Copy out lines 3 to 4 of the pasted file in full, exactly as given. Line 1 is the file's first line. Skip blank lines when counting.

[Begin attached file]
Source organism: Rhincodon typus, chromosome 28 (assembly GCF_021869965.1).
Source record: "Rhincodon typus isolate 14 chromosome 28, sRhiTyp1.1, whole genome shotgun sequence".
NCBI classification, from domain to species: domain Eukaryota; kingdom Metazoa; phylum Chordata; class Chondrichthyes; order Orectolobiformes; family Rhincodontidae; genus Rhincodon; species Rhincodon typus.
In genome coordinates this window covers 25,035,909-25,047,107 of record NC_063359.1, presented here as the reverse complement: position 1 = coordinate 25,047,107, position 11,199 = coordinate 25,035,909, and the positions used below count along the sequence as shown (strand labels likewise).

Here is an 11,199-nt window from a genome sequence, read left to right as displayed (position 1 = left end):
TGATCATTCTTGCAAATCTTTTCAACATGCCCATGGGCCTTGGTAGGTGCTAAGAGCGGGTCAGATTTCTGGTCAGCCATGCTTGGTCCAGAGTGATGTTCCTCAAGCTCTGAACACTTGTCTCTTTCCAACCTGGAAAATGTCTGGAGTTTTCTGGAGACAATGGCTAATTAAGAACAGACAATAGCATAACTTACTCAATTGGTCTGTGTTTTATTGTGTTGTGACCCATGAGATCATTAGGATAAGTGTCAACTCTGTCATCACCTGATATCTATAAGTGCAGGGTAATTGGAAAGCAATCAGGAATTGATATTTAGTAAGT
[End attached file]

NCBI classification, from domain to species: domain Eukaryota; kingdom Metazoa; phylum Chordata; class Chondrichthyes; order Orectolobiformes; family Rhincodontidae; genus Rhincodon; species Rhincodon typus.
In genome coordinates this window covers 25,035,909-25,047,107 of record NC_063359.1, presented here as the reverse complement: position 1 = coordinate 25,047,107, position 11,199 = coordinate 25,035,909, and the positions used below count along the sequence as shown (strand labels likewise).